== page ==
As a hub dyno is not common place in Scotland it was stepping into the unknown for the group who had lots of questions at the start and throughout the day. Once our early runner arrive (who arrived late 😉 ) we set about the business of working through all the cars which were being put to the test. With the hub dyno only giving out power at the hubs there were a lot of puzzled faces until they realised the ‘fudge factor’ to multiply up to flywheel figures hadn’t been added, after this had been added everyone started to understand how things worked and the figures were not far off where they should be, except a few slipping charger belts causing lower figures.
The biggest interest of the day was a couple and their cars, one a John Cooper Works R56 model, the other a brand new F56 Cooper S. With the traction control not completely disengaging you can see on the graphs the engine getting pulled back at certain points. The R56 JCW went first and was a little down on power, the owner putting it down to being overdue a de-coke, then it was onto the F56. The F56 performed flawlessly putting out 165BHP at the hubs, if you go with the conventional 15% front wheel drive transmission loss (fudge factor) that’s 189 bhp, exactly what the brochure says it should have, the biggest surprise was the torque delivery, with maximum torque from 2300RPM this car picks up very quickly from a standing start.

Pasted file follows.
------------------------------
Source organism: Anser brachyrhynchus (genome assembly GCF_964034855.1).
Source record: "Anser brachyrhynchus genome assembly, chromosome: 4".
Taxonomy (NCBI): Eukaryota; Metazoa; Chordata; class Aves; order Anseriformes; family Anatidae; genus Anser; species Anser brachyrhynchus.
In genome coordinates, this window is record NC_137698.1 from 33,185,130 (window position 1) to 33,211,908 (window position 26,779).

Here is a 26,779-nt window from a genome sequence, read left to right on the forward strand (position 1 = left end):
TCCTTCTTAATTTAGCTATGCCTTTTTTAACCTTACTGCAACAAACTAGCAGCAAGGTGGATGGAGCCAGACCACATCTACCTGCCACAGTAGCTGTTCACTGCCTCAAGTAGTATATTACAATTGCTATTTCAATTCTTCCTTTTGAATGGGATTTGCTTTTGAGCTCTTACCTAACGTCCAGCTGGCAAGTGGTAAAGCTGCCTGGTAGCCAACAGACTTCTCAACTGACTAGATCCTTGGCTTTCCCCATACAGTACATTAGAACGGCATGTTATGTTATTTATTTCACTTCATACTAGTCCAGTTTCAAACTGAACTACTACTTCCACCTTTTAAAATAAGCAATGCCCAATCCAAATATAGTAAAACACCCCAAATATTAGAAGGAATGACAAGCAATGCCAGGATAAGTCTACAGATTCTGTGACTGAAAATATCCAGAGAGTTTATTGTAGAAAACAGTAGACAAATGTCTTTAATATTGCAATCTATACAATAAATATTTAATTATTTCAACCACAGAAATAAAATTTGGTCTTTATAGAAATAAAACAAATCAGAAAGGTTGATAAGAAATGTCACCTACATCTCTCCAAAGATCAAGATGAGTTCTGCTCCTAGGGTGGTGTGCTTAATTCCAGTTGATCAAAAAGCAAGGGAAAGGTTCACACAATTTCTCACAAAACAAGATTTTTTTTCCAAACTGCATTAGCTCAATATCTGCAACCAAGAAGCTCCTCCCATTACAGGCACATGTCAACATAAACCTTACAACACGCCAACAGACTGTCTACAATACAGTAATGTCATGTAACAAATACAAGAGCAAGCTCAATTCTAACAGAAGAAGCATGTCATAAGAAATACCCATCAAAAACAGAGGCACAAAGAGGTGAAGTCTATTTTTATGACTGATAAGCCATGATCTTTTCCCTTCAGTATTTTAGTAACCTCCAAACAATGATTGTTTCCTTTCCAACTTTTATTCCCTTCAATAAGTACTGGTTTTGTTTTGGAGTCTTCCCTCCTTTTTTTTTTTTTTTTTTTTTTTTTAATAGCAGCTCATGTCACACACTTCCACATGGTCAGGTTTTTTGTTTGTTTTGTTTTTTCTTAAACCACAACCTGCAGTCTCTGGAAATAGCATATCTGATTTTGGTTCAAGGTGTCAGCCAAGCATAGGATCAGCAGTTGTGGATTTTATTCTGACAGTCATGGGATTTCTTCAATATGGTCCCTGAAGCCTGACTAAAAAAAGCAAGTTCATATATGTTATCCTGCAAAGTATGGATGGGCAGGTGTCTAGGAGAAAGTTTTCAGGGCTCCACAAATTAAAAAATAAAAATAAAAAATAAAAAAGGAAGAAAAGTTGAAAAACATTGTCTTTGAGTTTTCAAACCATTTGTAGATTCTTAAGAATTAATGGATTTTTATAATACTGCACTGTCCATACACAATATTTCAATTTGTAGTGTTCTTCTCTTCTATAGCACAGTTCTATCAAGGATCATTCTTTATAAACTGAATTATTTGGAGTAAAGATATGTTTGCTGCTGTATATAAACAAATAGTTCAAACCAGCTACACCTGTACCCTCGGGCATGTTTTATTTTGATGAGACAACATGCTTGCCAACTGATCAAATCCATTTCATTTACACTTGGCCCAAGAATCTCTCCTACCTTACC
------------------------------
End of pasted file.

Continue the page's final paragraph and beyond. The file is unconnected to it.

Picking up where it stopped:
We’d just like to say a massive thank you to the members of New Mini Scotland, not only very patient hanging around for all the cars to run but for being a good laugh too. If you own a new Mini or are looking at buying one I suggest you pop over to the forum and ask any questions that you have as they are all a very knowledgeable bunch and should have all the answers you need, not to mention they are a very welcoming bunch.